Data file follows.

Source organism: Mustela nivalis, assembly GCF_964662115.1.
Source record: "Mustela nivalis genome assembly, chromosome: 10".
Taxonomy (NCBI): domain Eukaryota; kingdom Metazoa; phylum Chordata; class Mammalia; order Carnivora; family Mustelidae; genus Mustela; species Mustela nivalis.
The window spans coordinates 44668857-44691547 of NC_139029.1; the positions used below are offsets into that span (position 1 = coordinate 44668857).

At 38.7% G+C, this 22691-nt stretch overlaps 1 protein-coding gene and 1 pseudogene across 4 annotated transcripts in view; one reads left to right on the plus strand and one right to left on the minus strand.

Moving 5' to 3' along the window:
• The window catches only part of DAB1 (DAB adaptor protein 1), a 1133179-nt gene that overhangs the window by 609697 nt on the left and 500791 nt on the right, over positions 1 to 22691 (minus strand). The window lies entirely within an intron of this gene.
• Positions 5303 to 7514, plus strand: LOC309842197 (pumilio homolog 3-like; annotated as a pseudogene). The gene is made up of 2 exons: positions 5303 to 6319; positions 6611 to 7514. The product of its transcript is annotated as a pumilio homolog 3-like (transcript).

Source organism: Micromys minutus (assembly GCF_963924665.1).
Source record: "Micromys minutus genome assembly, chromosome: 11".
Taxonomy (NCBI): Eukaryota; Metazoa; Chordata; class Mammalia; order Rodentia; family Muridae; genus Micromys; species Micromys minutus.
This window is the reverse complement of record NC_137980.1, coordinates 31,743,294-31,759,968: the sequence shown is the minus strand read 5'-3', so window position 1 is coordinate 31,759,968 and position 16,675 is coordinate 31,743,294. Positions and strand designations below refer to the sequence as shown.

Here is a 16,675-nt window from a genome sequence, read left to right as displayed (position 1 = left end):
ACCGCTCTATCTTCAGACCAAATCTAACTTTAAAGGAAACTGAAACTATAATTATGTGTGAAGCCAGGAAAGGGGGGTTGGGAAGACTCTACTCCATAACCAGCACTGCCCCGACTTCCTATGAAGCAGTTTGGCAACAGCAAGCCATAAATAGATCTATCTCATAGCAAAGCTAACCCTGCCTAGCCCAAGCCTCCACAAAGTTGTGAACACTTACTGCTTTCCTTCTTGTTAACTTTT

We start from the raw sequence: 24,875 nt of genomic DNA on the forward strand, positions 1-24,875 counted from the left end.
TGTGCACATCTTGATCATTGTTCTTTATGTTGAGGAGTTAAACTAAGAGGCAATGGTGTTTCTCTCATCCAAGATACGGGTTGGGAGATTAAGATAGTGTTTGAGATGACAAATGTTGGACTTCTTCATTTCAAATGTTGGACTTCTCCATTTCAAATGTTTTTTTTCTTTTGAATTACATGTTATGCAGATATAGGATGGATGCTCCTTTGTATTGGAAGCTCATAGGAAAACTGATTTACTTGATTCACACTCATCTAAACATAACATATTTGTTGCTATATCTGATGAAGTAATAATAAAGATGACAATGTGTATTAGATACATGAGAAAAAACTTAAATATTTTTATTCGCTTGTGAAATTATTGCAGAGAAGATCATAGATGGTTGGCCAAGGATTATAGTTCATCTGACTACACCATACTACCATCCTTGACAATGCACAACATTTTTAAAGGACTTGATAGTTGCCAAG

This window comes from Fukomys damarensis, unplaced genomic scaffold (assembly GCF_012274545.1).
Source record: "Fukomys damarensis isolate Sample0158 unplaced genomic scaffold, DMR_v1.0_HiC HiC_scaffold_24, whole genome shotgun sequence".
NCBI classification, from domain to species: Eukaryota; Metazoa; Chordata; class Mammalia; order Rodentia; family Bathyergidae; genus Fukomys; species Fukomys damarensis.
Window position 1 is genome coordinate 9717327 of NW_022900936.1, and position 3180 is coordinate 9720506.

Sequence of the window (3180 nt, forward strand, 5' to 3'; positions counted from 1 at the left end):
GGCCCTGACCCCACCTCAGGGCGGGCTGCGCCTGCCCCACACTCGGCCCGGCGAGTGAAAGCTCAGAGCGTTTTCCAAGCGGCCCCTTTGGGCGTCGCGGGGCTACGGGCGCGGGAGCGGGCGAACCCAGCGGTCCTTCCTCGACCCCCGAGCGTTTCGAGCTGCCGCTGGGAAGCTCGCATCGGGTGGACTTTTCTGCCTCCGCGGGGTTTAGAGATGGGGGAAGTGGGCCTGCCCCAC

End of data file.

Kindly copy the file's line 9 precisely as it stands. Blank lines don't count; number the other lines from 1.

Source organism: Micromys minutus (assembly GCF_963924665.1).